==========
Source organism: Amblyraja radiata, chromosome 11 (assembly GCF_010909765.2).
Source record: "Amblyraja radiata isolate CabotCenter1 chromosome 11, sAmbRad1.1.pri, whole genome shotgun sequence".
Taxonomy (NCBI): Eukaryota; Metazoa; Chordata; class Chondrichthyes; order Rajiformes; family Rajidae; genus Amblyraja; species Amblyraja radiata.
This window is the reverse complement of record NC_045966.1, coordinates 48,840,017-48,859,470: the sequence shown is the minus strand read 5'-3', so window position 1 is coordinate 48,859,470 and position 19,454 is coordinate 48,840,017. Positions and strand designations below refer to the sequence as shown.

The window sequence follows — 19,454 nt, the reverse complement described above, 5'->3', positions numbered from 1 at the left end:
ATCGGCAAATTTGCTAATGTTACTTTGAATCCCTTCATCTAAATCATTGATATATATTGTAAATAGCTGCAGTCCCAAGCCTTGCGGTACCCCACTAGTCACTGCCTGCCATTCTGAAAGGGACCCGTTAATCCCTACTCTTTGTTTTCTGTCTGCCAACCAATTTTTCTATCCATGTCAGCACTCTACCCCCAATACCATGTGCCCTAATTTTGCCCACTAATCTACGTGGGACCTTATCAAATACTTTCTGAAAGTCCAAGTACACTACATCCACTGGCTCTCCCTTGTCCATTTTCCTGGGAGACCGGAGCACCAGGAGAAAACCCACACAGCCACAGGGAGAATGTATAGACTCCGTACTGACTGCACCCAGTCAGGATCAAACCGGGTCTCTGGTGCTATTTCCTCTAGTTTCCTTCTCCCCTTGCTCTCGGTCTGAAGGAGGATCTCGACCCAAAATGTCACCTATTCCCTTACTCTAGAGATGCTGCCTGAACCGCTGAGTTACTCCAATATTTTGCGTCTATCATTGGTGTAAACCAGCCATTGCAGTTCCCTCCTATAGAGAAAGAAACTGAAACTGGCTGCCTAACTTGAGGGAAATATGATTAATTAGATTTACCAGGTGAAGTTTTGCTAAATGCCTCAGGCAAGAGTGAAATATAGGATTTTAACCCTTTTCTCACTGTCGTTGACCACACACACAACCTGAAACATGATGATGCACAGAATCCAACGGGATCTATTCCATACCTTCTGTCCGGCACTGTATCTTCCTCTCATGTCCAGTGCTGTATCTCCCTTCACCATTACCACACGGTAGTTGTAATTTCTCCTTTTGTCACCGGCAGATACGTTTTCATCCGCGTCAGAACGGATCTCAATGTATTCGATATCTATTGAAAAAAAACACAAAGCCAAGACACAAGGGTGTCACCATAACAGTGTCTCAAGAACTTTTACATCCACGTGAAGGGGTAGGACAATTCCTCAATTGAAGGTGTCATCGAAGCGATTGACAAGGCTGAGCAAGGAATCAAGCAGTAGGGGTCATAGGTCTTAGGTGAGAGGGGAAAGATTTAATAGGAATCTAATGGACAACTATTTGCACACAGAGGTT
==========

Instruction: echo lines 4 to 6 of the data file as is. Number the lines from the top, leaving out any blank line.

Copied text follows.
This window is the reverse complement of record NC_045966.1, coordinates 48,840,017-48,859,470: the sequence shown is the minus strand read 5'-3', so window position 1 is coordinate 48,859,470 and position 19,454 is coordinate 48,840,017. Positions and strand designations below refer to the sequence as shown.

The window sequence follows — 19,454 nt, the reverse complement described above, 5'->3', positions numbered from 1 at the left end:
ATCGGCAAATTTGCTAATGTTACTTTGAATCCCTTCATCTAAATCATTGATATATATTGTAAATAGCTGCAGTCCCAAGCCTTGCGGTACCCCACTAGTCACTGCCTGCCATTCTGAAAGGGACCCGTTAATCCCTACTCTTTGTTTTCTGTCTGCCAACCAATTTTTCTATCCATGTCAGCACTCTACCCCCAATACCATGTGCCCTAATTTTGCCCACTAATCTACGTGGGACCTTATCAAATACTTTCTGAAAGTCCAAGTACACTACATCCACTGGCTCTCCCTTGTCCATTTTCCTGGGAGACCGGAGCACCAGGAGAAAACCCACACAGCCACAGGGAGAATGTATAGACTCCGTACTGACTGCACCCAGTCAGGATCAAACCGGGTCTCTGGTGCTATTTCCTCTAGTTTCCTTCTCCCCTTGCTCTCGGTCTGAAGGAGGATCTCGACCCAAAATGTCACCTATTCCCTTACTCTAGAGATGCTGCCTGAACCGCTGAGTTACTCCAATATTTTGCGTCTATCATTGGTGTAAACCAGCCATTGCAGTTCCCTCCTATAGAGAAAGAAACTGAAACTGGCTGCCTAACTTGAGGGAAATATGATTAATTAGATTTACCAGGTGAAGTTTTGCTAAATGCCTCAGGCAAGAGTGAAATATAGGATTTTAACCCTTTTCTCACTGTCGTTGACCACACACACAACCTGAAACATGATGATGCACAGAATCCAACGGGATCTATTCCATACCTTCTGTCCGGCACTGTATCTTCCTCTCATGTCCAGTGCTGTATCTCCCTTCACCATTACCACACGGTAGTTGTAATTTCTCCTTTTGTCACCGGCAGATACGTTTTCATCCGCGTCAGAACGGATCTCAATGTATTCGATATCTATTGAAAAAAAACACAAAGCCAAGACACAAGGGTGTCACCATAACAGTGTCTCAAGAACTTTTACATCCACGTGAAGGGGTAGGACAATTCCTCAATTGAAGGTGTCATCGAAGCGATTGACAAGGCTGAGCAAGGAATCAAGCAGTAGGGGTCATAGGTCTTAGGTGAGAGGGGAAAGATTTAATAGGAATCTAATGGACAACTATTTGCACACAGAGGTT